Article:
The irony of this dilemma did not escape me, and I wanted to do something about it. By my tenth year I was teaching high school in a tenured position and weary of commuting by car. The opportunity then arose to travel back and forth to school by train and I decided to take advantage of it. Gas prices were high at the time and the monthly train pass was cost effective. I had to leave home a half hour earlier and returned a half hour later, but I would have time during the thirty minutes in the train car to rest, catch up on the news, or read. My school was only a few blocks walk from the train station and I could use the exercise.
That walk exposed me to the elements, and I learned by trial and error how to adapt my wardrobe. I carried my papers in a shoulder bag and wore a wool hat in winter and a broad-brimmed straw one in summer. I brought along a portable umbrella, sunscreen, a water bottle, and proper footwear. I kept my work shoes in my classroom and changed into them when I arrived on campus. I also had to be mindful of heavy automobile traffic when I waited at lights to enter crosswalks. Traveling to school this way had its challenges, but I enjoyed the adventure of it and the opportunity to catch up on reading.
I began with the books I already owned and then added what I needed to my home and classroom libraries by ordering new material online or making purchases at local bookstores. Any expense that related to my career as an educator could potentially be counted as a tax deduction, so I kept meticulous records of receipts for my accountant. I focused on authors whose work highlighted the subjects I was teaching. United States and world history formed the bulk of my material, but I also explored studies in geography, religion, political science, current events, and economics.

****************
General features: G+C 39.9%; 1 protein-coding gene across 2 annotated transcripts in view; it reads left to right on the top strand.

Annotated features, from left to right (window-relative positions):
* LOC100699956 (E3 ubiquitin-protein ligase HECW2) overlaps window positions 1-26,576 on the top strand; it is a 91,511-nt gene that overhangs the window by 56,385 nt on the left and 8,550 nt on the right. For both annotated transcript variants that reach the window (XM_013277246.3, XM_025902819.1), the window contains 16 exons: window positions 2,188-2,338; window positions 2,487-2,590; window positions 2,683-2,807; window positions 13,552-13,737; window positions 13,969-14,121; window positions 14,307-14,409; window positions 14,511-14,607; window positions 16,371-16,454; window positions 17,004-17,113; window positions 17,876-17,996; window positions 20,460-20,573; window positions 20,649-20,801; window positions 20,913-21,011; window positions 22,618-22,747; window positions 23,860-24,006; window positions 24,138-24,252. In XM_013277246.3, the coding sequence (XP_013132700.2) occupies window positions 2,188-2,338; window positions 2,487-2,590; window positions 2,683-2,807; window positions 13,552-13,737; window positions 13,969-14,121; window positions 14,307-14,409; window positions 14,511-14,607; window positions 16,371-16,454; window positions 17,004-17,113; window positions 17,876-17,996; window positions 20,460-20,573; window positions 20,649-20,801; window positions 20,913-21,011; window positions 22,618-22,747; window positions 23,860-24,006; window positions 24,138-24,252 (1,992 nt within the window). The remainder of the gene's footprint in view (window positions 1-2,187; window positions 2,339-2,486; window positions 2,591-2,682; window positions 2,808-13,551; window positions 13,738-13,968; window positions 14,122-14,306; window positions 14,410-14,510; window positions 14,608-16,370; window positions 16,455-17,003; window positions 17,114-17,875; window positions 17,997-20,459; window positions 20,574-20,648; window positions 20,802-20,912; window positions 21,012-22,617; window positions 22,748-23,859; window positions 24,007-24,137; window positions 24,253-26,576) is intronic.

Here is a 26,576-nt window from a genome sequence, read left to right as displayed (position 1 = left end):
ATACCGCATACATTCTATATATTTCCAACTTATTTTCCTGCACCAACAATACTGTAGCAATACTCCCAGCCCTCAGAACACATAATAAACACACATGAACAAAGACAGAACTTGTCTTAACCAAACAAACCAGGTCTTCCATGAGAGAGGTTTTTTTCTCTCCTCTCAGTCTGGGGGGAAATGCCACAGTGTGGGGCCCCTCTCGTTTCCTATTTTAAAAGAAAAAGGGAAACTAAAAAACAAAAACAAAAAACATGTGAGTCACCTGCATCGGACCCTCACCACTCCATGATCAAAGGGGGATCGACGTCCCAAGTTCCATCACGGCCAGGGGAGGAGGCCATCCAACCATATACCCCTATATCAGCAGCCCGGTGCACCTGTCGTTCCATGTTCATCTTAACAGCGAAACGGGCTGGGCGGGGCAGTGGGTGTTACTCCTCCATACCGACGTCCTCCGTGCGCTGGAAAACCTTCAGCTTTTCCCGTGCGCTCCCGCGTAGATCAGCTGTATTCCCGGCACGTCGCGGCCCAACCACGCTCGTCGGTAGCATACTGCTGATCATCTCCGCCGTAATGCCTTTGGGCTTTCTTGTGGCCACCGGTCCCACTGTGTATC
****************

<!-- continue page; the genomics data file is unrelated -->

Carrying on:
Some of my favorite authors included British geographer Simon Winchester, American journalist Rick Perlstein, and historians Candice Millard, David McCullough, H. W. Brands, and Donald L. Miller. I read biographies, memoirs, dispatches, regimental histories, classic novels, anthologies, textbooks, travel guides, illustrated atlases, collections of speeches, and autobiographies. I obtained a library card and checked out whatever my local branch had to offer. Some books were heavier than others, and I had to be careful not to take on too much weight for my walk from the train station to school and back. On rainy days I had to carry my books in a plastic bag in one hand and my umbrella in the other.
My commuter train had seating areas with tables and electrical outlets, and I sat in these seats as often as I could. This allowed me to charge my smartphone and use it to look up information. I could spread out paperwork on the table and take notes on what I was reading or catch up on grading tests, homework, classwork, and essays. I often wore earbuds and listened to music and other audio files. The train was punctual most of the time, but the inevitable delays due to rail traffic, accidents, or mechanical trouble provided extra time in which I could work. I also read while waiting on the platform for trains to arrive. My latest book became my constant companion during my daily commute.
This was a welcome respite from the thousands of miles and many hours I had to drive during my first nine years as a teacher. For the next ten years, I took the train almost every day, unless I had to remain at school after the last train because of extra-curricular duties. My car sat safely in the parking garage at my home station and I enjoyed walking through the restored historic downtown district in which my school was located. My monthly pass allowed me to ride the local commuter rail service as well as the Amtrak trains that used the same routes. I made new friends and acquaintances among my fellow commuters, some of whom shared my reading interests.